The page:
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On the Golden Rule . . .

“One should never do wrong in return, nor mistreat any man, no matter how one has been mistreated by him.”

— Socrates (c. 469–399 BCE)

ETHICISM — An Overview

Inception: Socrates (469-399)
Adherents: [EBI Estimate]
Primary Value Proposition: If one knows the good, one will always do the good. The Word of (about and/or attributed to) God:

• Some Religionists, as well as some secular ethicists, believe that morality cannot really exist without God or gods to provide ontological grounding.

Core Beliefs: Socrates’s most famous philosophical ideas include the necessity of doing what one thinks is right even in the face of universal opposition, and the need to pursue knowledge even when opposed. Socrates’ method of philosophical inquiry consisted in questioning people on the positions they asserted and then working them through questions into a contradiction, thus proving to them that their original assertion was wrong. Socrates himself never takes a position; in The Apology he radically and skeptically claims to know nothing at all except that he knows nothing.

Socrates and Plato refer to this method of questioning as elenchus , which means something like “cross-examination.” The Socratic elenchus eventually gave rise to dialectic, the idea that truth needs to be pursued by modifying one’s position through questioning and conflict with opposing ideas. It is this idea of the truth being pursued, rather than discovered, that characterizes Socratic thought and much of our world view today. The Western notion of dialectic is somewhat Socratic in nature in that it is conceived of as an ongoing process. Although Socrates in The Apology claims to have discovered no other truth than that he knows no truth, the Socrates of Plato’s other earlier dialogues is of the opinion that truth is somehow attainable through this process of elenchus.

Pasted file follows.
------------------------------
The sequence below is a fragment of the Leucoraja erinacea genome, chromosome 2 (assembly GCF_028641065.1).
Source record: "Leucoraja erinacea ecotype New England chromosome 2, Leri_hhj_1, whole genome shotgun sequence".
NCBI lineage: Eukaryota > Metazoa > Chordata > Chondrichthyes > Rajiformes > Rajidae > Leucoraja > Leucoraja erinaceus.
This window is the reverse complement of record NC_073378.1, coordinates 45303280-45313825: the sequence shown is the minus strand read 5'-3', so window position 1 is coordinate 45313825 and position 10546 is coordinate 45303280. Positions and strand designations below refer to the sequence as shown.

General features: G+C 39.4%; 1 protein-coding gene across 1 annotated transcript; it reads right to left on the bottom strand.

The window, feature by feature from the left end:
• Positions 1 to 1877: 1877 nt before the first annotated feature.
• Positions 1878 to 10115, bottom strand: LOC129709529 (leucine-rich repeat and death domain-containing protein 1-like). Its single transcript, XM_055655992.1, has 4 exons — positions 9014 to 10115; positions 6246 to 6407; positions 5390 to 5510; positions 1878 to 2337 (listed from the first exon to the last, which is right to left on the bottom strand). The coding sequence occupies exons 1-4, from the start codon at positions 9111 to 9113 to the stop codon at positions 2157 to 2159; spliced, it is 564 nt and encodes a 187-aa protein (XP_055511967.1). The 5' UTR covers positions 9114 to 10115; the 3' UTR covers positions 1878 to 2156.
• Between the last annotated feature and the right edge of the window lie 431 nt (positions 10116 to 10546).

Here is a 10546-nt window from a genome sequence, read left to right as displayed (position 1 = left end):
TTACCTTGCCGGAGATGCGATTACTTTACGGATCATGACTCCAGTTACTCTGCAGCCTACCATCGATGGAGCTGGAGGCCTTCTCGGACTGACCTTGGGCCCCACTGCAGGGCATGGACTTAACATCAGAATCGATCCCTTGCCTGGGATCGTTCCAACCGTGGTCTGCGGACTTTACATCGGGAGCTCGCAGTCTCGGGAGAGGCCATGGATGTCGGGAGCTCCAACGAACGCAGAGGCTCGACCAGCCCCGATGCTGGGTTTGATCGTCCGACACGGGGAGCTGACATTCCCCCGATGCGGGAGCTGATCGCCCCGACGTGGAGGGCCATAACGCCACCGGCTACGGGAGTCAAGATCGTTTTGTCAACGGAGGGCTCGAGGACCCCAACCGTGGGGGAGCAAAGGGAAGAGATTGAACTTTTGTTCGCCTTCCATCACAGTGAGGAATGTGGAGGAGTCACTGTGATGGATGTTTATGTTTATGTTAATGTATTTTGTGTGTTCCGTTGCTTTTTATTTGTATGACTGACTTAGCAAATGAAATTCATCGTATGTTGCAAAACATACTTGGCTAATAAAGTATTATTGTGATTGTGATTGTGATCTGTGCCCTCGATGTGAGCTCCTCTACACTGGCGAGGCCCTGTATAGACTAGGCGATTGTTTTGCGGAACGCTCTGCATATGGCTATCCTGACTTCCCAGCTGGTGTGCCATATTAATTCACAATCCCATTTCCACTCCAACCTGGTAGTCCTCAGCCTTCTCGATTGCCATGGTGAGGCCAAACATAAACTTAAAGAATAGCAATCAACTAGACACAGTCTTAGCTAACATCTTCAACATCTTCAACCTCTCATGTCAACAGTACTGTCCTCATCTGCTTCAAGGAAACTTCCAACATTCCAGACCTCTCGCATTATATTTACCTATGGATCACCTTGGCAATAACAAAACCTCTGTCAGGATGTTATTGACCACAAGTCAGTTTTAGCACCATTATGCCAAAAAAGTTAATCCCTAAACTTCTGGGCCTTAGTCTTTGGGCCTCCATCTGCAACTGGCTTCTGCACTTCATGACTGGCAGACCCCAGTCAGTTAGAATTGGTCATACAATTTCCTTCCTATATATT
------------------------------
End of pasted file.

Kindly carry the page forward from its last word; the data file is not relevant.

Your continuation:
Socrates was very similar in thought to the Sophists. He was unconcerned with physical or metaphysical questions; the issue of primary importance was ethics, living a good life. He appeared to be a sophist because he seems to tear down every ethical position he’s confronted with; he never offers alternatives after he’s torn down other people’s ideas.

The one positive statement that Socrates seems to have made is a definition of virtue: “virtue is knowledge.” If one knows the good, one will always do the good. It follows, then, that anyone who does anything wrong doesn’t really know what the good is. This, for Socrates, justifies tearing down people’s moral positions, for if they have the wrong ideas about virtue, morality, love, or any other ethical idea, they can’t be trusted to do the right thing.

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